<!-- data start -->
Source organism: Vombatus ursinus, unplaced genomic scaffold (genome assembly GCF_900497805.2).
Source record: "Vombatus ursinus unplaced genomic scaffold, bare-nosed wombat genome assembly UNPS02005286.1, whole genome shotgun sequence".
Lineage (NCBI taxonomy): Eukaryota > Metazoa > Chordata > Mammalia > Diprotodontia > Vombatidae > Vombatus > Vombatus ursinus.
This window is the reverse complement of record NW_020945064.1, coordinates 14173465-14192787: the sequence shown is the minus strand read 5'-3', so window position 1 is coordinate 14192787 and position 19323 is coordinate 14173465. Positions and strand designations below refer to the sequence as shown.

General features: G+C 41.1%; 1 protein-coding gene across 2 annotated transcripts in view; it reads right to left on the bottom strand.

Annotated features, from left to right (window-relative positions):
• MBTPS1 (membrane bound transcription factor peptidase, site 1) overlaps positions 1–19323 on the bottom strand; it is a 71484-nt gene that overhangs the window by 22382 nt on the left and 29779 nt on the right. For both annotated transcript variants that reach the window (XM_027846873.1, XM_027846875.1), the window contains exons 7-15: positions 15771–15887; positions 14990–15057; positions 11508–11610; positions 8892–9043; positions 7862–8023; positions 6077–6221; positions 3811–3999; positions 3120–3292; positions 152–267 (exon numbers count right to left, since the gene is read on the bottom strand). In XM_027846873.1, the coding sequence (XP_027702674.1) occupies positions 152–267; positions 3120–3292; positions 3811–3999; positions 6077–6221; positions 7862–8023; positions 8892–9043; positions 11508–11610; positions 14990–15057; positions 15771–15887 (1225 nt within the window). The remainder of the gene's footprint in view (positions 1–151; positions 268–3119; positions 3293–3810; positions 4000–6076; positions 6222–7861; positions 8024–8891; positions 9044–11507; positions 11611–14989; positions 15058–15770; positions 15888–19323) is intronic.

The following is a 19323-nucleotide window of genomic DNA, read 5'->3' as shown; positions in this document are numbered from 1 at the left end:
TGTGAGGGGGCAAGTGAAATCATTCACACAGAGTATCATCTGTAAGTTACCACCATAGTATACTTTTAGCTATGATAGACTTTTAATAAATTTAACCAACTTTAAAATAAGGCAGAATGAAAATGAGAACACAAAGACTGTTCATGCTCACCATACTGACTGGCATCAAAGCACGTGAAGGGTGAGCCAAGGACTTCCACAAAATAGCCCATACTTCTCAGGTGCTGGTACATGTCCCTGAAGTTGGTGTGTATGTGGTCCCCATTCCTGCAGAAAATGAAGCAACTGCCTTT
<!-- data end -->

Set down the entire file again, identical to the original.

Source organism: Vombatus ursinus, unplaced genomic scaffold (genome assembly GCF_900497805.2).
Source record: "Vombatus ursinus unplaced genomic scaffold, bare-nosed wombat genome assembly UNPS02005286.1, whole genome shotgun sequence".
Lineage (NCBI taxonomy): Eukaryota > Metazoa > Chordata > Mammalia > Diprotodontia > Vombatidae > Vombatus > Vombatus ursinus.
This window is the reverse complement of record NW_020945064.1, coordinates 14173465-14192787: the sequence shown is the minus strand read 5'-3', so window position 1 is coordinate 14192787 and position 19323 is coordinate 14173465. Positions and strand designations below refer to the sequence as shown.

General features: G+C 41.1%; 1 protein-coding gene across 2 annotated transcripts in view; it reads right to left on the bottom strand.

Annotated features, from left to right (window-relative positions):
• MBTPS1 (membrane bound transcription factor peptidase, site 1) overlaps positions 1–19323 on the bottom strand; it is a 71484-nt gene that overhangs the window by 22382 nt on the left and 29779 nt on the right. For both annotated transcript variants that reach the window (XM_027846873.1, XM_027846875.1), the window contains exons 7-15: positions 15771–15887; positions 14990–15057; positions 11508–11610; positions 8892–9043; positions 7862–8023; positions 6077–6221; positions 3811–3999; positions 3120–3292; positions 152–267 (exon numbers count right to left, since the gene is read on the bottom strand). In XM_027846873.1, the coding sequence (XP_027702674.1) occupies positions 152–267; positions 3120–3292; positions 3811–3999; positions 6077–6221; positions 7862–8023; positions 8892–9043; positions 11508–11610; positions 14990–15057; positions 15771–15887 (1225 nt within the window). The remainder of the gene's footprint in view (positions 1–151; positions 268–3119; positions 3293–3810; positions 4000–6076; positions 6222–7861; positions 8024–8891; positions 9044–11507; positions 11611–14989; positions 15058–15770; positions 15888–19323) is intronic.

The following is a 19323-nucleotide window of genomic DNA, read 5'->3' as shown; positions in this document are numbered from 1 at the left end:
TGTGAGGGGGCAAGTGAAATCATTCACACAGAGTATCATCTGTAAGTTACCACCATAGTATACTTTTAGCTATGATAGACTTTTAATAAATTTAACCAACTTTAAAATAAGGCAGAATGAAAATGAGAACACAAAGACTGTTCATGCTCACCATACTGACTGGCATCAAAGCACGTGAAGGGTGAGCCAAGGACTTCCACAAAATAGCCCATACTTCTCAGGTGCTGGTACATGTCCCTGAAGTTGGTGTGTATGTGGTCCCCATTCCTGCAGAAAATGAAGCAACTGCCTTT